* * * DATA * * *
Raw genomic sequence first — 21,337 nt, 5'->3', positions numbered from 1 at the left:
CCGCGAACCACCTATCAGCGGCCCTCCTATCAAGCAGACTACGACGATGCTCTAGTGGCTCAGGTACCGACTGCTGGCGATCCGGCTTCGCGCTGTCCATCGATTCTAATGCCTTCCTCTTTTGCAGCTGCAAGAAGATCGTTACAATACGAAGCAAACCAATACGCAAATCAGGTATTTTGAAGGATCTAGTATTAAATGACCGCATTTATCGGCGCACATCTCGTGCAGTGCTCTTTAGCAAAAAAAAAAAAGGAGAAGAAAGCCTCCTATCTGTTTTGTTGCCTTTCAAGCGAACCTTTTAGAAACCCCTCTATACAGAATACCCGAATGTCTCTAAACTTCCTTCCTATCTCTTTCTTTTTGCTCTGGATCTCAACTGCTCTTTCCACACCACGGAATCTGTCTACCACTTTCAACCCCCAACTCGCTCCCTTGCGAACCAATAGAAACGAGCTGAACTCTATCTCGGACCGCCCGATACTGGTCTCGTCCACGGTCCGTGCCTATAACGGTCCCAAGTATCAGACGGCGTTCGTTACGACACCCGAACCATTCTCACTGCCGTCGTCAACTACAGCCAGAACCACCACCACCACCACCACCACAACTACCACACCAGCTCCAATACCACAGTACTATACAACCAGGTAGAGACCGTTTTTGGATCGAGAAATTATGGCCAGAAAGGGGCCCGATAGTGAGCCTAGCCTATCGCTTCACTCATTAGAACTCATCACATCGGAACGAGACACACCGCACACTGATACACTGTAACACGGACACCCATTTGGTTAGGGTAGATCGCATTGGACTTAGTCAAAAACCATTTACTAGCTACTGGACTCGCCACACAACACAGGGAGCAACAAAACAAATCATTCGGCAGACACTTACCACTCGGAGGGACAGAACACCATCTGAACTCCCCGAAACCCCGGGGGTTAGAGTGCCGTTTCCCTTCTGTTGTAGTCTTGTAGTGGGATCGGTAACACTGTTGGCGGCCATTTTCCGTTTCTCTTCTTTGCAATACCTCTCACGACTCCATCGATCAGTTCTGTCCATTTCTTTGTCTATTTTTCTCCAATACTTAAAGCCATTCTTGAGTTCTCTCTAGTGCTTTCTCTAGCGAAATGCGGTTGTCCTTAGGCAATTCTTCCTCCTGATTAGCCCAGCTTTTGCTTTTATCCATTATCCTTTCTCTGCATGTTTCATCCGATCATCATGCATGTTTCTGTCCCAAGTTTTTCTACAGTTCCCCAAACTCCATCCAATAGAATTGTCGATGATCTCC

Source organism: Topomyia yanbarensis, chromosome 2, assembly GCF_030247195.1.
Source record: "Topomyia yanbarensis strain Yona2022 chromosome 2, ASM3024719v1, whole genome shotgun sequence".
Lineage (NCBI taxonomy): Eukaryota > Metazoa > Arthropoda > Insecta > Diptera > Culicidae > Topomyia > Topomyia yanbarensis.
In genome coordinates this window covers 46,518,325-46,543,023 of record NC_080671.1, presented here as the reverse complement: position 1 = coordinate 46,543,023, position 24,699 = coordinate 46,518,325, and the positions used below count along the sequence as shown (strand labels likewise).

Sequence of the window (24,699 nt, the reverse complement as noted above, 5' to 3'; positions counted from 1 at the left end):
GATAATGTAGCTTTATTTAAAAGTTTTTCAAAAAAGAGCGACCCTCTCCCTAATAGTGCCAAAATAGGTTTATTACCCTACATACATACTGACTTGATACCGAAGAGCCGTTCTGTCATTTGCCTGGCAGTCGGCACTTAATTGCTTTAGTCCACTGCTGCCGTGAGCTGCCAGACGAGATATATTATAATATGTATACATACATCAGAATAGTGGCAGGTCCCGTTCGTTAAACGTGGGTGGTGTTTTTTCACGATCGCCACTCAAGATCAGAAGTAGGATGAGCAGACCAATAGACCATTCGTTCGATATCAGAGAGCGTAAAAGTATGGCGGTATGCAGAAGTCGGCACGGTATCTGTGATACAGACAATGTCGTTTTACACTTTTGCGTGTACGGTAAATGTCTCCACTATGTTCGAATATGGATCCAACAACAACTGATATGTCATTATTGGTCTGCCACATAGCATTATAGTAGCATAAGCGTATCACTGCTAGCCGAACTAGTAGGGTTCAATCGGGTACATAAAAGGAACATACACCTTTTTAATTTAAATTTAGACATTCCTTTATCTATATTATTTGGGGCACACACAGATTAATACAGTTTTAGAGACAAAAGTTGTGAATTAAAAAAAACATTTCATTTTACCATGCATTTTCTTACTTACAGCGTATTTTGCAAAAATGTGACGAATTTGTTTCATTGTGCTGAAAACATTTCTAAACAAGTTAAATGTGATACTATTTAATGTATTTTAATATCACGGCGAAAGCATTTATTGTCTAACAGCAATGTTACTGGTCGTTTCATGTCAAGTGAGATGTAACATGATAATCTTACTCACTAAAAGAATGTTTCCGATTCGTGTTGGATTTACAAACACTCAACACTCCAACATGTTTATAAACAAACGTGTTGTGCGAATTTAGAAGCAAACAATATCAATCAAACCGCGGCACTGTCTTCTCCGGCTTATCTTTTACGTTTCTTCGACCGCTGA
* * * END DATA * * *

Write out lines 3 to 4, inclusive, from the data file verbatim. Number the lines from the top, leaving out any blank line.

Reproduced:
Source organism: Topomyia yanbarensis, chromosome 2, assembly GCF_030247195.1.
Source record: "Topomyia yanbarensis strain Yona2022 chromosome 2, ASM3024719v1, whole genome shotgun sequence".